CS: No, definitely not. I mean, everyone should, anyway should. I, I don’t like these kind of hot hot routes or hot like guess no decisions. Should anyways, everyone may benefit from coding, but I also don’t think everyone would. But let’s, let’s focus on our, on our kind of like bubbles. We have like the design bubbles on the analysts. And I think designers could really learn a lot or kind of use it a lot. And I mean, we see it with ggplot, now also with D3 and all these other libraries we see now emerging or some Python, there are some interesting ones. I think there’s a benefit. I mean, I heard about people who really kind of like, yeah, type in the numbers in their design tool and then they, if they need to update it, they just type it again. So I think of automating some of these things. And yeah, I’m coming from the complete coding perspective so I think one point I’m missing like what can I do outside of coding. So because I’m feel always challenged to do it in code with code at the same set. Yeah. I mean, you do what you feel comfortable with. But I think also many, many things can be more efficient. And I think Martin (inaudible 27:25) mentioned it to me in the very beginning like why are you doing everything with ggplot2. Yeah, for the tidy2 search challenges for example, this is kind of like the rule right. There are also people not doing everything in ggplot but for me it was kind of like, yeah, for sure, I caught everything in ggplot2, that’s, that’s the task. (inaudible 27:40) night just three hours to place my labels or based on coordinates, which is then at some point so I got really tired about that for example so I still do it. But if I see someone doing these crazy kind of like (inaudible 27:51) where you just need to pay lots of time to kind of like be perfectionist about it. Yeah. So I think a combination is good but I think coding, I mean, in a world full of kind of like being digital and full of computers and smartphones, I think it’s anyway a good idea to maybe deal with these, yeah, things that are around us anyway and then in terms of efficiency I think and in terms also of honesty. I mean, if I type in my numbers into some, some design tool, it’s pretty hard to check. It’s not only pretty hard to update, but it’s also pretty hard to check. I mean, yeah if it’s more really about reporting, I think this is important to be transparent, to be honest about what’s (inaudible 28:33). And yeah, we see it also that it becomes more and more standard I think not only in the scientific community, but also in the business and also maybe in the data design world. I think that that’s definitely a good thing. And also, I mean, I love to share. And I mean, I wouldn’t be here with all the people doing great stuff for the R community and also the database community helped me a lot so I love to share. I think I can share my code. It’s hard to share something like I clicked here, I clicked there, I need to write a blog post. But here I just share my code. People can pick it up, people can get inspired, reuse it. And I learned from them again and they learned from me and I think it’s also very neat exchange.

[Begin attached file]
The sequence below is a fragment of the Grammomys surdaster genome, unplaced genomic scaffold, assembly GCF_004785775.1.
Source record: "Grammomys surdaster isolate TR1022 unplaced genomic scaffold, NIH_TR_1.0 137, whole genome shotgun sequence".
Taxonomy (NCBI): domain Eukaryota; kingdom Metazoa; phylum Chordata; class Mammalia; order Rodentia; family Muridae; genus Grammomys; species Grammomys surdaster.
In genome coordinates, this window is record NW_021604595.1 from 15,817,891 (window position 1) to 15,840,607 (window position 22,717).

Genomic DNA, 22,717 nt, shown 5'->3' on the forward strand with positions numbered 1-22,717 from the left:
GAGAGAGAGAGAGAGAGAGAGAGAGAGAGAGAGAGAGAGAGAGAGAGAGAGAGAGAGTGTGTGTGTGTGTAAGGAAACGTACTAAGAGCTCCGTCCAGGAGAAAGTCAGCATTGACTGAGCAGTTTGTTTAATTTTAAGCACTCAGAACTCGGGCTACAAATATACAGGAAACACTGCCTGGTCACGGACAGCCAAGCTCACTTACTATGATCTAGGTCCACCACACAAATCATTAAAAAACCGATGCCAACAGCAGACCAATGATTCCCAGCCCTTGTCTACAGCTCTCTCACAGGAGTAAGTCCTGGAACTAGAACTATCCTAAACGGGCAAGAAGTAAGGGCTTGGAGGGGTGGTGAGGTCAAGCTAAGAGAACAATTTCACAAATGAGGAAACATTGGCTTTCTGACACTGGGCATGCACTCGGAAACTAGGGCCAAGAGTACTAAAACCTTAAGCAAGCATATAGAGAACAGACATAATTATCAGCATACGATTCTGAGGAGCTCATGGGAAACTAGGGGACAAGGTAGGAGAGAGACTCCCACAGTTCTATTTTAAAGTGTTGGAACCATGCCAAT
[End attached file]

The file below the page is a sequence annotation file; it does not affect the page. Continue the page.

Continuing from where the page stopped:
JS: Yeah, yeah. I think all that, all that’s spot on, although, although I fear there may be someone listening to this who is all excited about going to your site and learning R and then heard you just say you spent three hours when I tried to get the labels in the right spot. You’re like now.
CS: Yeah, those were many labels. And I mean, I’m not talking about labels on the axis just to be clear. I’m talking about invitations you know, right.
JS: Right. Right. Right. Right. Okay. So hopefully, hopefully, people aren’t too scared off and they’ll give a shot. They’ll give a check on your sites. And then, and then the book when it comes out and there’ll be a GitHub site and an online companion probably so that’s all. Cedric, thanks so much for coming on the show. Always good to challenge you. And yeah, take care.
CS: Thank you. Goodbye everyone.
JS: Thanks everyone for tuning into this week’s episode of the show. I hope you learned a lot about using R And I hope you’ll check out the episode notes of the show. I put in a lot of the links to Cedric’s work. His website is a treasure trove of free downloadable information in code that you can use to improve how you create visualizations in the R programming language. Okay, until next time, this has been the PolicyViz podcast. Thanks so much for listening.
In number of people help bring you the PolicyViz podcast, music is provided by the NRIs, audio editing is provided by Ken Skaggs, design and promotion is created with assistance from Sharon Stotsky Ramirez, and each episode is transcribed by Jenny Transcription Services. If you’d like to help support the podcast, please share it and review it on iTunes, Stitcher, Spotify, YouTube or wherever you get your podcasts. The PolicyViz podcast is ad-free and supported by listeners. If you’d like to help support the show financially, please visit our PayPal page or our Patreon page at patreon.com/policyviz.